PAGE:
Stupid butterflies - AprJun 2009
Getting ready for the new growing season
TFQ Editorial Staff
You already know that 2008 was the most expensive tobacco crop ever grown as input costs skyrocketed. We’ve all heard the stories from the oil industry where record barrel prices drove up the costs of all fuels, which in turn drove up the prices of everything—due to the increased costs of shipping, packaging, labor, blah, blah, blah. One of the main culprits, however, that jacked input costs up to $1.80 per pound (an increase of 20 percent from 2007) was fertilizer.
You’ve heard the term butterfly effect that is derived from chaos theory, which basically says a simple event in one place (such as a butterfly flapping its wings in a far-off land) can ripple and cause or change a larger, more complex event around the globe (such as altering the path of a tornado in Texas). In this case, the far-off “wing flap” was the threat of a global food shortage, as well as the very real food riots that ensued around the world. Because fertilizer is tied to about 60 percent of the world’s food production, the demand for it has risen sharply since 2001 with the quest for healthier living in developing counties—most notably China, India and Brazil. (The United States has also increased demand with its ethanol movement). Fertilizer went from being a plentiful growing tool just a few years ago to being an essential and costly commodity, one whose value increased 110 percent in one year thanks to the reported global food shortage.
The good news is that the prices of nitrogen, phosphorus and potassium—as well as the price of the natural gas needed to make ammonia—have all plummeted to their lowest levels in years. The bad news is that you probably won’t realize those savings until 2010 because the nutrients used to make this year’s products were purchased last fall before the prices crashed. So it cost manufacturers a lot to make the fertilizers you are now buying, and subsequently it’s costing you more as well.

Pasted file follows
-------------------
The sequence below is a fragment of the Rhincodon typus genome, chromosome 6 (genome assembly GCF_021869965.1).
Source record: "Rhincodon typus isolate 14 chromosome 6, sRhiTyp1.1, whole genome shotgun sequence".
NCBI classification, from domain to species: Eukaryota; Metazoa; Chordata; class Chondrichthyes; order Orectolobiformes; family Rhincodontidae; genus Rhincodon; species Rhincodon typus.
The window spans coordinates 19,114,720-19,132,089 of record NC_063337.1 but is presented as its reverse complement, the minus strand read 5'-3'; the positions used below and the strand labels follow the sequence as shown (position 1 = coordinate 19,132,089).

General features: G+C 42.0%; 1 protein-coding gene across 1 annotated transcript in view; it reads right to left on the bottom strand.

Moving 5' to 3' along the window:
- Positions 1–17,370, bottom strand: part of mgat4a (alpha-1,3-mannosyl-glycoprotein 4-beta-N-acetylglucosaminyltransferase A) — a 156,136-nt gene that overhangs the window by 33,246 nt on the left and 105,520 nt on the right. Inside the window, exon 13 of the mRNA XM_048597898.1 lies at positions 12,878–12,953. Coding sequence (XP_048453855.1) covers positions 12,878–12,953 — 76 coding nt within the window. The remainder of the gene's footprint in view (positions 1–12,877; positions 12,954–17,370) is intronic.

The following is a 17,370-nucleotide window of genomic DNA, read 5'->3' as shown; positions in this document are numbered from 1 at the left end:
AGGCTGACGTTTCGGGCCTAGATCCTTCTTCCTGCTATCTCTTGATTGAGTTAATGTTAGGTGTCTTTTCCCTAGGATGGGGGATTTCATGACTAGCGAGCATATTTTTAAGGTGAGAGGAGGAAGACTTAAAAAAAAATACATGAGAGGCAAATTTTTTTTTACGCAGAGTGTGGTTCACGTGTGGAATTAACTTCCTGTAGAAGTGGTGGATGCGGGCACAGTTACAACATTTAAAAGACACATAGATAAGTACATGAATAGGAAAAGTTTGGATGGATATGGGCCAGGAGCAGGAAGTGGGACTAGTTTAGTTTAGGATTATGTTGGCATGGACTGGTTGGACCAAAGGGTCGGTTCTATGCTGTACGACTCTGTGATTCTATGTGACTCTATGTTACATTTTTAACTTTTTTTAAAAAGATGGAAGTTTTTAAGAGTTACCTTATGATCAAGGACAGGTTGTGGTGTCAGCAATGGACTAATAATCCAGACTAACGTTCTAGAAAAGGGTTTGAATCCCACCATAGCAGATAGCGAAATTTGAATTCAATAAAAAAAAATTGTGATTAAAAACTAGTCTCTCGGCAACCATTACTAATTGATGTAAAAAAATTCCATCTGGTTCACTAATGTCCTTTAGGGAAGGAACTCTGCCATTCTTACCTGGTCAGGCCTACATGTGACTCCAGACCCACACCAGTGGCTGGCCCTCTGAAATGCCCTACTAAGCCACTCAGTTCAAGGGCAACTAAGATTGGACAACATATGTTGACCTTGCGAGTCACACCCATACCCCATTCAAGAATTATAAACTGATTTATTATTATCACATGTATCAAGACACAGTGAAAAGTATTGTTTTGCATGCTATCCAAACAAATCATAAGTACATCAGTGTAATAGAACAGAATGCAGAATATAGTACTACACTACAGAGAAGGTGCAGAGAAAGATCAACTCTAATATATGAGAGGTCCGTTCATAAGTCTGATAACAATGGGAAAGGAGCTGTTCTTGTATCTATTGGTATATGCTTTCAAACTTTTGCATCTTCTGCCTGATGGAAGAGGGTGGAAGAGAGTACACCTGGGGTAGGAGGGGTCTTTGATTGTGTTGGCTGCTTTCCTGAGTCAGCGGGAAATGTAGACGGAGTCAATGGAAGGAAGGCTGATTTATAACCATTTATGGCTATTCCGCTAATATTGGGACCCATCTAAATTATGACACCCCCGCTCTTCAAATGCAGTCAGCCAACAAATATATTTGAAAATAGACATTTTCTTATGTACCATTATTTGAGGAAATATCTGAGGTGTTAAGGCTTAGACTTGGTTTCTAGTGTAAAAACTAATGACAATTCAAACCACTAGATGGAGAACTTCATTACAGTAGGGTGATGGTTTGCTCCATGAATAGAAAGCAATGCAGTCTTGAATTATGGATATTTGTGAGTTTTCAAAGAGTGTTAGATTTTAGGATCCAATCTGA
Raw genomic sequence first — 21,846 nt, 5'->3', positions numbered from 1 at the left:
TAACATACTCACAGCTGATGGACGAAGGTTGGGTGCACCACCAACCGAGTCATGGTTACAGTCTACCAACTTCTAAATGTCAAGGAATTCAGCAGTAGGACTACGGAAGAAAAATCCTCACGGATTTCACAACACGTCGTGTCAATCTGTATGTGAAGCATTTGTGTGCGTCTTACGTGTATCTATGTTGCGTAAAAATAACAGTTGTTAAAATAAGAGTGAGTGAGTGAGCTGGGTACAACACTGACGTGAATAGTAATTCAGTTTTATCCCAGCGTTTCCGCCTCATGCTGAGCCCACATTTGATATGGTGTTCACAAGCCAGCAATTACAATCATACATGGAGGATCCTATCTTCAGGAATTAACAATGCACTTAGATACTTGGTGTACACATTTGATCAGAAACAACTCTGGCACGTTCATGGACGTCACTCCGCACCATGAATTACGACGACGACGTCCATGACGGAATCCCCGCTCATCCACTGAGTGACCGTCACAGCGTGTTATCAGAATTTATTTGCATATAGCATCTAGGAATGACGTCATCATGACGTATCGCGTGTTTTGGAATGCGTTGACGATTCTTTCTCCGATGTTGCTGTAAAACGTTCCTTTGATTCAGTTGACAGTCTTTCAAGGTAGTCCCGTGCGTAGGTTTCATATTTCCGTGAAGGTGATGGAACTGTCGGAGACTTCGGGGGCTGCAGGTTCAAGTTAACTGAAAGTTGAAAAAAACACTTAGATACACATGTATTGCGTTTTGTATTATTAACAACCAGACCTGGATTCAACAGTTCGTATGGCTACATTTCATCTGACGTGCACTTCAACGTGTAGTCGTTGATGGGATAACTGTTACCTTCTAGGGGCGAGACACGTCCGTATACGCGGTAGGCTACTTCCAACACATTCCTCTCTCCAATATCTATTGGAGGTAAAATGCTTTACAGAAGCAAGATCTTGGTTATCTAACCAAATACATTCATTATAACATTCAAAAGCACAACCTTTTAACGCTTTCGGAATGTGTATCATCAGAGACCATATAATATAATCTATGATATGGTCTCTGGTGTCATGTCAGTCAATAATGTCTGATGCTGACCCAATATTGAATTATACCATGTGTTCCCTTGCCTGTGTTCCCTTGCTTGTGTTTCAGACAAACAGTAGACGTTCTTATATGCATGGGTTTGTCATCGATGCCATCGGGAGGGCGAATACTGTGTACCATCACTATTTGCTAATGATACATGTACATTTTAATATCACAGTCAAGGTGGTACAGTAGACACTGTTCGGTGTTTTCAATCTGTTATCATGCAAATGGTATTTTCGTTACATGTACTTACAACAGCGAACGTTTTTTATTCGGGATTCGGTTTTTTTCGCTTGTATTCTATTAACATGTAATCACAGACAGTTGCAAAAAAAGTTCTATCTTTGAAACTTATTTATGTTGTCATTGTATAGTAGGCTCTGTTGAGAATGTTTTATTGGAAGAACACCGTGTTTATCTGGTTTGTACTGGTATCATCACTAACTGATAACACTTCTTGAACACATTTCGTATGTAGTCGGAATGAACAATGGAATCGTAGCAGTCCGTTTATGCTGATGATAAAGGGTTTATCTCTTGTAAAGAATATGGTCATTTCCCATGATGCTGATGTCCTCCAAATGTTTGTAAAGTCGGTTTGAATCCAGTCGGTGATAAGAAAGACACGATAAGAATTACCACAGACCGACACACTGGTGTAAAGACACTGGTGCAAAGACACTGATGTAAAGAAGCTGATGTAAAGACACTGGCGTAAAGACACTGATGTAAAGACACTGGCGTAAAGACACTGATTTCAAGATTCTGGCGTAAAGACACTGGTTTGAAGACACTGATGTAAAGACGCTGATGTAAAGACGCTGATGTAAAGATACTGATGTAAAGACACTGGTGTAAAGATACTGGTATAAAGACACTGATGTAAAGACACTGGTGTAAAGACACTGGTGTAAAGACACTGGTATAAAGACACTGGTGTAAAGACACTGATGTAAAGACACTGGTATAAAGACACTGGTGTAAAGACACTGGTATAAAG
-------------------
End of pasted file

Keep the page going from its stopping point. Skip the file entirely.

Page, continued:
On the bright side, the initial fear was that oil prices would remain high and U.S. economic woes would have input prices higher than last year’s; however, well-known agricultural economist Dr. Blake Brown recently said at the Southern Farm Show in Raleigh, N.C., that he expects input costs to dip slightly to $1.77 or $1.78 per pound. Not great, but certainly better than it could have been.
At the same show, Mel Ray, president of the Tobacco Growers Association of North Carolina, said he was “cautiously optimistic” about the 2009 growing season for tobacco farmers based on the decreasing costs of nitrogen, fuel and energy, and the fact that published contract prices haven’t been reduced as much as his organization feared (they should stay within 5 cents per pound).
Now all we need to do is get those butterflies to flap so it pushes some rain over the Southeast for a much-due “normal” weather season, and everyone will be OK.